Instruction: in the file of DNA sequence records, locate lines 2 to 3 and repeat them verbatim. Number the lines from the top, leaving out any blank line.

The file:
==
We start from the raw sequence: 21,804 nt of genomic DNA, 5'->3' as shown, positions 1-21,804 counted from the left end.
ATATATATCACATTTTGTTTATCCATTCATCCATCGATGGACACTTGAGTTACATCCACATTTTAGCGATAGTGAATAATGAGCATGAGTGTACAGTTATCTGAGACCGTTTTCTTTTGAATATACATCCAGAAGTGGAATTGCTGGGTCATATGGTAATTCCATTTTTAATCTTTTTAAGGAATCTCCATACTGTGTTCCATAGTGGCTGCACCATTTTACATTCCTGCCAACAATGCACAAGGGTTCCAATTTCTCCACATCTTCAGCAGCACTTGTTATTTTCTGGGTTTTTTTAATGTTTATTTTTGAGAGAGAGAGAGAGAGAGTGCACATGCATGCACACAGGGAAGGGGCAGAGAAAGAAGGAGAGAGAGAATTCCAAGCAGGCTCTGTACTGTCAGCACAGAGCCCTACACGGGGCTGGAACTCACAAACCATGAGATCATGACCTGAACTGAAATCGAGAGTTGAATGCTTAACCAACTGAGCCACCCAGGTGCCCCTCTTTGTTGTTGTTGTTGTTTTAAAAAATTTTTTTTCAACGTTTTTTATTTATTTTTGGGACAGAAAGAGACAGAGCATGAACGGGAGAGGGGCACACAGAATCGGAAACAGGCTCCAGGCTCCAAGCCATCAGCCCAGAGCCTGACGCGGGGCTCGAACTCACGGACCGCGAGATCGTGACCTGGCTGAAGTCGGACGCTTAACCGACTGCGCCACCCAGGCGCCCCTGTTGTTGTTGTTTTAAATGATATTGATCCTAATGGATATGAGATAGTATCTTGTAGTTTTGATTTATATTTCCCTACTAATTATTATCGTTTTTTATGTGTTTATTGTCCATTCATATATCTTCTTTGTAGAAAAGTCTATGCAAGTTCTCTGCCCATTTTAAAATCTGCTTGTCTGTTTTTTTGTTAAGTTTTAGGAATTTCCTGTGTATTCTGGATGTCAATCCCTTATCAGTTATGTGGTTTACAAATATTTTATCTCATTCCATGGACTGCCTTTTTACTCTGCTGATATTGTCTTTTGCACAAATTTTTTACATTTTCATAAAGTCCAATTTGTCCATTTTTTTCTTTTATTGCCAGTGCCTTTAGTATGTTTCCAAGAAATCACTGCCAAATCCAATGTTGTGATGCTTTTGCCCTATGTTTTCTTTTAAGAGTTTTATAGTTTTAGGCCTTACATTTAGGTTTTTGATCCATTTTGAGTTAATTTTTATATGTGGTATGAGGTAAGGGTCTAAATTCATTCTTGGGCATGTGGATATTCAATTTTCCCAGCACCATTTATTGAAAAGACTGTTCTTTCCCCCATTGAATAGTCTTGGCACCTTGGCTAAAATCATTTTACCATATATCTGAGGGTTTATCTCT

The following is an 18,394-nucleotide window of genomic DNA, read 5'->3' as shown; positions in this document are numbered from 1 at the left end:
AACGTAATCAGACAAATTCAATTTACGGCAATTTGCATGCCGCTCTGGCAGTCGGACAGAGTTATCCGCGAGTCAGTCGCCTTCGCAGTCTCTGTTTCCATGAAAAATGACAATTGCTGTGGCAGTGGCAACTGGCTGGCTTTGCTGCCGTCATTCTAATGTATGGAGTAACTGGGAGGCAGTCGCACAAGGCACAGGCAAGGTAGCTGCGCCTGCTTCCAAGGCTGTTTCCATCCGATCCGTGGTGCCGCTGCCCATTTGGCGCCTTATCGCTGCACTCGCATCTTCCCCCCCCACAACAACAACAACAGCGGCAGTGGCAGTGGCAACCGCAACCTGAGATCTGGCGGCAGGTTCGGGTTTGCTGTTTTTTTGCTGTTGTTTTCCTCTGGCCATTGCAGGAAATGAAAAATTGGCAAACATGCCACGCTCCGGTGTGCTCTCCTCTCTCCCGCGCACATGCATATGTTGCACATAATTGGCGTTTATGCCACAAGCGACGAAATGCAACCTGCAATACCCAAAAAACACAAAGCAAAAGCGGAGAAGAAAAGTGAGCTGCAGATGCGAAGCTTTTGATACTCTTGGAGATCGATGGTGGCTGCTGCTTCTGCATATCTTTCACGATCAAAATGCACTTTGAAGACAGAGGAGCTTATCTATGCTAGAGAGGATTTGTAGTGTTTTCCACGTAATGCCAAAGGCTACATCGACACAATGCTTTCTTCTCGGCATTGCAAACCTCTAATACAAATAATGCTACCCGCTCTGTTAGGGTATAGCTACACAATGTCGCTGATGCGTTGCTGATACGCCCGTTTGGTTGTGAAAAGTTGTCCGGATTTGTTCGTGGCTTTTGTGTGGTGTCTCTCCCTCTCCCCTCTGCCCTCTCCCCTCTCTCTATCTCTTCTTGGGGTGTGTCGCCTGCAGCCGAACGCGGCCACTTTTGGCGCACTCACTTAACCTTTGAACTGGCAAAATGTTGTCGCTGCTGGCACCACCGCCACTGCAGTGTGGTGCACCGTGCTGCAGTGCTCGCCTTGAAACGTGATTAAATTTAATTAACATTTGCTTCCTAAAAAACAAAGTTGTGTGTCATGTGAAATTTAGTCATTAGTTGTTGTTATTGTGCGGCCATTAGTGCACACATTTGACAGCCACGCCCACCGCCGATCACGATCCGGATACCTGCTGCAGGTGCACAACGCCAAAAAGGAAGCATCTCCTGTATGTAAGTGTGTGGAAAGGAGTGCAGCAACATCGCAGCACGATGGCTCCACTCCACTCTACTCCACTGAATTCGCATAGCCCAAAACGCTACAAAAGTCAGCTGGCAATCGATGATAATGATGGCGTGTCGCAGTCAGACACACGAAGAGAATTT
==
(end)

ATATATATCACATTTTGTTTATCCATTCATCCATCGATGGACACTTGAGTTACATCCACATTTTAGCGATAGTGAATAATGAGCATGAGTGTACAGTTATCTGAGACCGTTTTCTTTTGAATATACATCCAGAAGTGGAATTGCTGGGTCATATGGTAATTCCATTTTTAATCTTTTTAAGGAATCTCCATACTGTGTTCCATAGTGGCTGCACCATTTTACATTCCTGCCAACAATGCACAAGGGTTCCAATTTCTCCACATCTTCAGCAGCACTTGTTATTTTCTGGGTTTTTTTAATGTTTATTTTTGAGAGAGAGAGAGAGAGAGTGCACATGCATGCACACAGGGAAGGGGCAGAGAAAGAAGGAGAGAGAGAATTCCAAGCAGGCTCTGTACTGTCAGCACAGAGCCCTACACGGGGCTGGAACTCACAAACCATGAGATCATGACCTGAACTGAAATCGAGAGTTGAATGCTTAACCAACTGAGCCACCCAGGTGCCCCTCTTTGTTGTTGTTGTTGTTTTAAAAAATTTTTTTTCAACGTTTTTTATTTATTTTTGGGACAGAAAGAGACAGAGCATGAACGGGAGAGGGGCACACAGAATCGGAAACAGGCTCCAGGCTCCAAGCCATCAGCCCAGAGCCTGACGCGGGGCTCGAACTCACGGACCGCGAGATCGTGACCTGGCTGAAGTCGGACGCTTAACCGACTGCGCCACCCAGGCGCCCCTGTTGTTGTTGTTTTAAATGATATTGATCCTAATGGATATGAGATAGTATCTTGTAGTTTTGATTTATATTTCCCTACTAATTATTATCGTTTTTTATGTGTTTATTGTCCATTCATATATCTTCTTTGTAGAAAAGTCTATGCAAGTTCTCTGCCCATTTTAAAATCTGCTTGTCTGTTTTTTTGTTAAGTTTTAGGAATTTCCTGTGTATTCTGGATGTCAATCCCTTATCAGTTATGTGGTTTACAAATATTTTATCTCATTCCATGGACTGCCTTTTTACTCTGCTGATATTGTCTTTTGCACAAATTTTTTACATTTTCATAAAGTCCAATTTGTCCATTTTTTTCTTTTATTGCCAGTGCCTTTAGTATGTTTCCAAGAAATCACTGCCAAATCCAATGTTGTGATGCTTTTGCCCTATGTTTTCTTTTAAGAGTTTTATAGTTTTAGGCCTTACATTTAGGTTTTTGATCCATTTTGAGTTAATTTTTATATGTGGTATGAGGTAAGGGTCTAAATTCATTCTTGGGCATGTGGATATTCAATTTTCCCAGCACCATTTATTGAAAAGACTGTTCTTTCCCCCATTGAATAGTCTTGGCACCTTGGCTAAAATCATTTTACCATATATCTGAGGGTTTATCTCT

The following is an 18,394-nucleotide window of genomic DNA, read 5'->3' as shown; positions in this document are numbered from 1 at the left end: